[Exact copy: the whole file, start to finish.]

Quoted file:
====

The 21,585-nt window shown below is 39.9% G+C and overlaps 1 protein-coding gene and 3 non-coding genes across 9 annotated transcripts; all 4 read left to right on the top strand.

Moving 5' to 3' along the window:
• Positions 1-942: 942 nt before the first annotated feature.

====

The 21,585-nt window shown below is 39.9% G+C and overlaps 1 protein-coding gene and 3 non-coding genes across 9 annotated transcripts; all 4 read left to right on the top strand.

Moving 5' to 3' along the window:
• Positions 1-942: 942 nt before the first annotated feature.